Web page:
Abstract: Advancing New Markets: Examining Network Structure in the New Markets Tax Credits Program (Society for Social Work and Research 25th Annual Conference - Social Work Science for Social Change)

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Advancing New Markets: Examining Network Structure in the New Markets Tax Credits Program

Thursday, January 21, 2021
* noted as presenting author
Andrew Foell, MSW, MPP, Doctoral Student, Washington University in Saint Louis, St. Louis, MO
Kyle A. Pitzer, MSSW, Doctoral Student, Washington University in Saint Louis, St. Louis, MO
Background & Purpose: The New Markets Tax Credits (NMTC) program allocates billions of dollars to qualified low-income communities to sustain local economies by stimulating private investment. Partnerships are integral to implementation of the NMTC program. However, no studies have examined the extent to which NMTC partners collaborate to finance and implement the program. Additionally, few studies have examined how federal community development programs create networks of partners that share information and innovations across communities. The objectives of this study are to address these knowledge gaps by examining the structure and stability of collaboration in the NMTC program.

Methods: This study used the NMTC Public Data Release 2019 from the Community Development Financial Institutions (CDFI) Fund which consisted of NMTC projects (n=5,799) and community development entities (CDEs) that financed each project (n=321) from 2001 to 2017. The dataset included project-level data including project allocation amount, project location, investment purpose, whether the investment was a project between multiple CDEs, and whether the project served multiple census tracts. Additional CDE data was retrieved from the CDFI Fund’s Searchable Awards Database. Network visualization and descriptive statistics were examined for bipartite and one-mode networks to identify trends over time. Exponential Random Graph Models (ERGM) were developed to examine predictors of collaboration. Data visualization and analysis occurred in R version 3.5.3.

Results: From 2001 to 2017, 321 CDEs invested over $48 billion in NMTC projects. Financed NMTC projects increased from 1 to 443 between 2001 and 2017 (M=325, SD=182.47). CDEs receiving NMTC allocations also increased from 1 to 157 (M=130.60, SD=75.47). CDE network density increased from 0 in 2001 to 0.08 by 2017 (M=0.03, SD=0.03), while network isolates decreased from 33 to 5. Project network density remained stable over time (M=0.02, SD=0.01). Projects in the same state were significantly more likely to be connected (b=2.04, p<0.001), and projects in urban areas were more likely to be connected to other urban projects (b=0.10 , p<0.001). Multi-tract project connections were also more likely than single-tract ties (b=0.09, p<0.001). CDEs that remained in the network longer formed more ties (b=1.02, p<0.001). National CDEs were more likely to partner with other national CDEs to finance projects (b=0.30, p<0.001) compared to partnerships with regional, state, or local CDEs.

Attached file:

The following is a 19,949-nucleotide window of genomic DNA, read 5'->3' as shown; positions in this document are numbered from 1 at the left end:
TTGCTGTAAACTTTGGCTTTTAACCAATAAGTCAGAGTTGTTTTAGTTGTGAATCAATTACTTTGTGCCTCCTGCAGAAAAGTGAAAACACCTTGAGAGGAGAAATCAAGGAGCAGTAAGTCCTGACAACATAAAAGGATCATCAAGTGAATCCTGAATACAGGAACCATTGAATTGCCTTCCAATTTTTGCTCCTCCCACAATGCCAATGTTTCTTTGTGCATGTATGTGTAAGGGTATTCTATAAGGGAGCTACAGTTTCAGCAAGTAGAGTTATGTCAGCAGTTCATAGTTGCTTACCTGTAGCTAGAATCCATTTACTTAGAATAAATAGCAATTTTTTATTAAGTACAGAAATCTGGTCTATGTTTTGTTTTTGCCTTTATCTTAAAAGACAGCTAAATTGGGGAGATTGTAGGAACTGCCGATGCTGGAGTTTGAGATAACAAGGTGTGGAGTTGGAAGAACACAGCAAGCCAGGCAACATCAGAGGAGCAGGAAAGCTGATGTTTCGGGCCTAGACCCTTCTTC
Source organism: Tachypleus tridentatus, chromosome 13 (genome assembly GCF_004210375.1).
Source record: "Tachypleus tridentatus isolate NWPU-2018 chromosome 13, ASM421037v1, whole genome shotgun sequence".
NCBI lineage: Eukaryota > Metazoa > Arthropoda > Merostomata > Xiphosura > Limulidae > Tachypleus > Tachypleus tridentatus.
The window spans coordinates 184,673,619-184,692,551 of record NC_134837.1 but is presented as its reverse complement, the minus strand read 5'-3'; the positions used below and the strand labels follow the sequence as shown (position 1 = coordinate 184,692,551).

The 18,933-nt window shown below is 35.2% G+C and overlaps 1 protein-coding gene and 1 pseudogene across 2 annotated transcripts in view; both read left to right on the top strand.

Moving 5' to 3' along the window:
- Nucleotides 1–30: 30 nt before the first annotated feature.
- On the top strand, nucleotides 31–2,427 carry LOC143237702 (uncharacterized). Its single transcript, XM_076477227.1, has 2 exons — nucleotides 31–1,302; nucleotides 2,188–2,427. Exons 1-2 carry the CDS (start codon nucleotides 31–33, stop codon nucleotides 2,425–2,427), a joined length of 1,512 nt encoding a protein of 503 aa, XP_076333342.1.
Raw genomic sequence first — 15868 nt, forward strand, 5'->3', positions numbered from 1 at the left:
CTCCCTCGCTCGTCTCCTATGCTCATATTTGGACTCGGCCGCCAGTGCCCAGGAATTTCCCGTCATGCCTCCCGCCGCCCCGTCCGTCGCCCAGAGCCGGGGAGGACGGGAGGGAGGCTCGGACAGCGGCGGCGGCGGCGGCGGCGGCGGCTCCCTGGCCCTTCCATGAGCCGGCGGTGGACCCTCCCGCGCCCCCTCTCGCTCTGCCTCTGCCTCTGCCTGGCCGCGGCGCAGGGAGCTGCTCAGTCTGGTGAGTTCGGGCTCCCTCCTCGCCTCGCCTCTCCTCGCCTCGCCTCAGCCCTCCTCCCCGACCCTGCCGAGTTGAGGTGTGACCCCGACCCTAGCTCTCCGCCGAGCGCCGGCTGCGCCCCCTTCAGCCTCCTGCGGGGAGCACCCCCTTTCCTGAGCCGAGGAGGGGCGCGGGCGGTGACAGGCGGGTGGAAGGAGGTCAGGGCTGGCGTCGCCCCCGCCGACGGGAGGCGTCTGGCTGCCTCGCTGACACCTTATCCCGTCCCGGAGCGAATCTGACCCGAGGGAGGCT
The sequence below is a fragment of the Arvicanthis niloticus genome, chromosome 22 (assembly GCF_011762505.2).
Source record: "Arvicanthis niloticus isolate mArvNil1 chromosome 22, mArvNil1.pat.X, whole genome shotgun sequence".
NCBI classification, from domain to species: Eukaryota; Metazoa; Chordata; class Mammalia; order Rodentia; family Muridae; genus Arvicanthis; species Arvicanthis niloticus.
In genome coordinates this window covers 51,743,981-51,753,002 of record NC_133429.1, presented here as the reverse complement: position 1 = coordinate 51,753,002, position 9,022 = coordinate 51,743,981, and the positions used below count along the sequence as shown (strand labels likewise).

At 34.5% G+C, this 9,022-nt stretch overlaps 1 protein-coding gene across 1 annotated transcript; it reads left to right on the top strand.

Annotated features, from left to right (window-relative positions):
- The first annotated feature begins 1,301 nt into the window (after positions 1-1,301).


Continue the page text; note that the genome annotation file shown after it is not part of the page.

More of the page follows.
Conclusions & Implications: A national network of CDEs partner to finance economic development projects in low-income communities through the NMTC program. NMTC funding connects geographically distant neighborhoods through project investments, suggesting that CDEs may facilitate the diffusion of innovations across community contexts. A core group of highly connected national-level CDEs emerged and became central to the network over time. Thus, the program is indicative of a success-to-successful program archetype, where demonstrated NMTC funding success leads to continued success. Network analysis offers important insights to neighborhood and community research and the science of social change by mapping channels of communication, information flow, and collaboration in community development policy networks. Further research is needed to examine how collaborative network structures influence project and community-level outcomes.